Wednesday, February 29, 2012

Real Estate Forecast 2012 and Beyond: Warren Buffett Says Buy, Baby, Buy!

Real Estate Forecast 2012 and Beyond: Warren Buffett Says, "Buy, Baby, Buy!"

By Hao Li
February 29, 2012 11:03 AM EST

Warren Buffett's real estate forecast for 2012 and beyond is extremely rosy, with the so-called Oracle of Omaha even recommending buying them over investing in a diversified group of leading companies.
In an interview with CNBC on Monday, Buffett said single-family homes, along with stocks, are cheap and attractive investments. By contrast, investments in Treasury bills, gold or simply keeping money in cash are not as attractive.

Buffett said if he had a way to buy "a couple hundred thousand single-family homes" and easily manage them, he would "load up on them" and "take mortgages out at very, very low rates."

However, he said that managing "a couple hundred thousand single-family homes" is an impossibly Herculean logistical task.

This line of reasoning likely holds true for many brilliant investment minds who choose not to bother with buying single-family homes -- even though they are undervalued -- when buying and owning stocks is as easy as a few keystrokes and mouse clicks on a computer.    
Because of the absence of many of these big institutional investors in the U.S. residential real estate market, it is less competitive than the stock market, Buffett said. When institutional investors of size do enter the residential real estate market, they usually go for apartment buildings, which leaves the single-family homes segment even less competitive than the general residential real estate market.
When asked if a young individual investor should buy stocks or his first single-family home, Buffett recommended buying a single-family home with a 30-year mortgage.

"It's a terrific deal," he said. "It's a leveraged way of owning a very cheap asset now and I think that's probably as an attractive an investment as you can make now."
In fact, if the young individual investor is "a handy type," he could "buy a couple of them at distressed prices and find renters," said Buffett.

Buffett is famous for only investing in assets he believes are undervalued. He must, therefore, believe that the U.S. residential real estate market is undervalued.
One valuation metric for residential properties is the price-to-rent (P/R) ratio, which roughly corresponds to the price-to-earnings (P/E) ratio for stocks.

As seen on the chart below, the rent-to-earnings ratio has fallen to 2004 levels.

Moreover, as the economy recovers, both rent and housing prices should rise as well.

A perhaps even better argument that the real estate market is historically cheap, however, is that mortgage rates are at or near the historic low.

Mortgage rates are a huge driving factor of the ultimate cost of purchasing a home.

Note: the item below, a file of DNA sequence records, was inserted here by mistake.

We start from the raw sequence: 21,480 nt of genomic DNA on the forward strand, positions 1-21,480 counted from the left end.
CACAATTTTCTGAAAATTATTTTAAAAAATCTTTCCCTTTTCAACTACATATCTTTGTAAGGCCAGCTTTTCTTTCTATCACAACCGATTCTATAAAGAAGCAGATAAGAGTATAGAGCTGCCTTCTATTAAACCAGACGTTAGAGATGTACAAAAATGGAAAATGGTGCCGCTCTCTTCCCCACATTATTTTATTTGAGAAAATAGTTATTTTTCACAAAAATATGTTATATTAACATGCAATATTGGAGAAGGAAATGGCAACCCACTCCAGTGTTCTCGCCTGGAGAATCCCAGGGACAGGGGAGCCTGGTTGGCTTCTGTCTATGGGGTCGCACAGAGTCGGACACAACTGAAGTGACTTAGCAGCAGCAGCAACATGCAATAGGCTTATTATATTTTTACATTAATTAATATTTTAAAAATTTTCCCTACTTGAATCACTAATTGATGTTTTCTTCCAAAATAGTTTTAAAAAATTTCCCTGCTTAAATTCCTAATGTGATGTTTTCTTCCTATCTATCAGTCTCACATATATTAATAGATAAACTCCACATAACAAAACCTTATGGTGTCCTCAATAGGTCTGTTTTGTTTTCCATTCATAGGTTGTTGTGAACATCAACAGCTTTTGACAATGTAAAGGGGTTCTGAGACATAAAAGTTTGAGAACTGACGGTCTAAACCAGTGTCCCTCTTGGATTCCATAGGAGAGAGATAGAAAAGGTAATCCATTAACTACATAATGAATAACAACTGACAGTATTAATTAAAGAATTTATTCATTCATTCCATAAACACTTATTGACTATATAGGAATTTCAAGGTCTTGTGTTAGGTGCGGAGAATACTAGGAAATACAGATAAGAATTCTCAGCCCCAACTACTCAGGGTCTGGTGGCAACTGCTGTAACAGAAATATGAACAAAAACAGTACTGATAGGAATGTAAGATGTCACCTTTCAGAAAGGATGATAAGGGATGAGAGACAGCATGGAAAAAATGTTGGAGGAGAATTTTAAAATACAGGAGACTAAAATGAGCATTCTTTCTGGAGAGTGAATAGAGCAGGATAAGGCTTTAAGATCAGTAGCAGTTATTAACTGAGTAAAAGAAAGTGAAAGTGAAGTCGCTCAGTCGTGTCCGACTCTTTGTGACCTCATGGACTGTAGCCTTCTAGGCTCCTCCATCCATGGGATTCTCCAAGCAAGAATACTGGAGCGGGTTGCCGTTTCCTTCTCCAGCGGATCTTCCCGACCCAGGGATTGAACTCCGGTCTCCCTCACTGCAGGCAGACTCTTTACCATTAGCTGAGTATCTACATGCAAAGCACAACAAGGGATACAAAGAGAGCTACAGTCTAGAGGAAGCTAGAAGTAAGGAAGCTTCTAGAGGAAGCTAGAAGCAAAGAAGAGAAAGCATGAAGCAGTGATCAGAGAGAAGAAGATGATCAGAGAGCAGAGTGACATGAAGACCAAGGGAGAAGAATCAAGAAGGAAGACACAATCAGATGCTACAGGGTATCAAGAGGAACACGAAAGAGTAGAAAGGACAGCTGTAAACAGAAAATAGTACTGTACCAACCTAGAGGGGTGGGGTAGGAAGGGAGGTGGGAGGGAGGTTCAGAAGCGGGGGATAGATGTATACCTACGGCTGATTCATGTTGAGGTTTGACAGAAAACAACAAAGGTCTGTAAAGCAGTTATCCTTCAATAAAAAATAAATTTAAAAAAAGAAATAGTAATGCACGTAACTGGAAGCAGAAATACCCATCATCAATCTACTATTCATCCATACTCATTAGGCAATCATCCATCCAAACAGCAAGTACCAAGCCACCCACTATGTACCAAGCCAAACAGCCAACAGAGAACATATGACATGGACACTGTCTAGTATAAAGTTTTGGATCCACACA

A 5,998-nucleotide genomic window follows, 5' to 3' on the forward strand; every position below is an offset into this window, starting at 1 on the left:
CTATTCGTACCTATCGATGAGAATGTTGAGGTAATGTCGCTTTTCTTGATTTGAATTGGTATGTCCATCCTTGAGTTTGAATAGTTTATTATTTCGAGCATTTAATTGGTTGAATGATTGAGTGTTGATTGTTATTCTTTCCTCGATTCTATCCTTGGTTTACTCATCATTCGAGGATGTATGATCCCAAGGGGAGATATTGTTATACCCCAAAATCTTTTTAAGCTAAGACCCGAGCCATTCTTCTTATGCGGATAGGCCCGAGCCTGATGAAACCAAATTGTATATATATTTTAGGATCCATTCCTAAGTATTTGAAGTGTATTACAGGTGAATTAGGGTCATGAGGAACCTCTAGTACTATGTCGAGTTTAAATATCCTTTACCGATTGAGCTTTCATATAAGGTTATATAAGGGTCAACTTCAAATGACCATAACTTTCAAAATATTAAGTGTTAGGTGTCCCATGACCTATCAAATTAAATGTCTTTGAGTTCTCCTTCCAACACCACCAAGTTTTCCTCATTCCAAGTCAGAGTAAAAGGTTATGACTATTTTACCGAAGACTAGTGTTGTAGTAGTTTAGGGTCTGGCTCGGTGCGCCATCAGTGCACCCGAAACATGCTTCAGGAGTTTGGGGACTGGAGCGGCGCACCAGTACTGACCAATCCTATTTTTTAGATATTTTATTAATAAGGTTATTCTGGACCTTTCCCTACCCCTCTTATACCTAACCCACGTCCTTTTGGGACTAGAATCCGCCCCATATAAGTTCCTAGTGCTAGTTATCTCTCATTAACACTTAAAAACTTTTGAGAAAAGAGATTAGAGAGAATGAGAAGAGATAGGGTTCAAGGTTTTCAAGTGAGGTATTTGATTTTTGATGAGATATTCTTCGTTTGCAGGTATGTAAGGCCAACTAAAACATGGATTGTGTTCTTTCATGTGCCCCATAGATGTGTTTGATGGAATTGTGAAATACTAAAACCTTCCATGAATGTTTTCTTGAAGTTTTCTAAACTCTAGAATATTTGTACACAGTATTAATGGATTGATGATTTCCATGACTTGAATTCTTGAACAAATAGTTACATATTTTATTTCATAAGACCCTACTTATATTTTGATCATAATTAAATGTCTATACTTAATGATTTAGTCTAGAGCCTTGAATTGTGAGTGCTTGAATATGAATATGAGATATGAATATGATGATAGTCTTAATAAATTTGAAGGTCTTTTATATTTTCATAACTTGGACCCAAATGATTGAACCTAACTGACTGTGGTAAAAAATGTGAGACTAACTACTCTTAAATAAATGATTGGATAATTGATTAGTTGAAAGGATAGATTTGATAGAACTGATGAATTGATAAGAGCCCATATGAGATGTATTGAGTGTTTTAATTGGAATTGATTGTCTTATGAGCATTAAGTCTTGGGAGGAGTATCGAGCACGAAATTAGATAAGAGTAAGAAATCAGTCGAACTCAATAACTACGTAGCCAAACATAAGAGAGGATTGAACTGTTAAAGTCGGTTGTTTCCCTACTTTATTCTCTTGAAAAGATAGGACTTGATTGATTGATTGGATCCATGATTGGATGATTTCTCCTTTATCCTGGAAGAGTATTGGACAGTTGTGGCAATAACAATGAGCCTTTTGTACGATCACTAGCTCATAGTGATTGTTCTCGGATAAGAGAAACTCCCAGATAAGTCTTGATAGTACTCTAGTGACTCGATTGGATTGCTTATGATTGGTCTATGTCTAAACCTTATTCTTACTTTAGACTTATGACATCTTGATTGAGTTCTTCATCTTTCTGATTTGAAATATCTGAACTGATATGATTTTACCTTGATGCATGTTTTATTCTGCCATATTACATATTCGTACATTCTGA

For example, the total interest expense of a $200,000, 30-year fixed-rate mortgage at a 4 percent mortgage rate, which is the current rate, is $144,000. At 10 percent, which was the prevalent rate in 1990, interest expense comes to $432,000.

Friday, February 10, 2012

Landmark Settlement with Mortgage Lenders Provides Relief for Some Struggling Home Owners

Note to Sellers:  $25B National Settlement on Rob-Signing Scandal - How It May Affect the Value of Your Home

Limbo makes for a very unpleasant place to live, and that is exactly where thousands upon thousands of homeowners have been over the past year since the scandal broke.  Now that virtually every state including Florida has signed off on the $25B settlement ($8.4B earmarked for Florida), the court system is no longer encumbered by this pending litigation and the backlog of foreclosure proceedings will likely decrease as the pace of finalizing the processes get undereway again and accelerate.

The second page of the article in today's Miami Herald gives us a hint as to the potential impact this may have on the number of foreclosure properties that may come on the market:

"There are also more than 250,000 homes stuck in Florida’s lengthy foreclosure process, more than any other state in the country. The settlement may shorten the state’s foreclosure timeline — currently above two years — as banks will no longer be held up by charges of robo-signing. Still, several of the homes in foreclosure are so far behind on payments that even if banks reduce the amount owed, the homeowner will not be able to catch up."

"Several", in my opinion, may be a kind choice of words used to describe the vast number of homes whose delinquent mortgage balances are beyond the home owners' ability to bring current.  If balances are not able to be satisfied either by full payment or some other installment agreement reached between the lender and the home owner, the banks will likely take posession of the homes and re-sell them as REO properties.  Needless to say, the homes will likely be sold at substantial discounts which will affect the value of surrounding homes.  This can affect future appraisals and will probably create a higher number of short sales.  End result:  the price of your home may come down.

Bottom Line:  If you are currently selling your home or plan to sell in the near future, pricing your home as competitively as possible today to get it sold now will produce greater net proceeds than waiting for the unintended consequences of this court settlement.  

Read more here:

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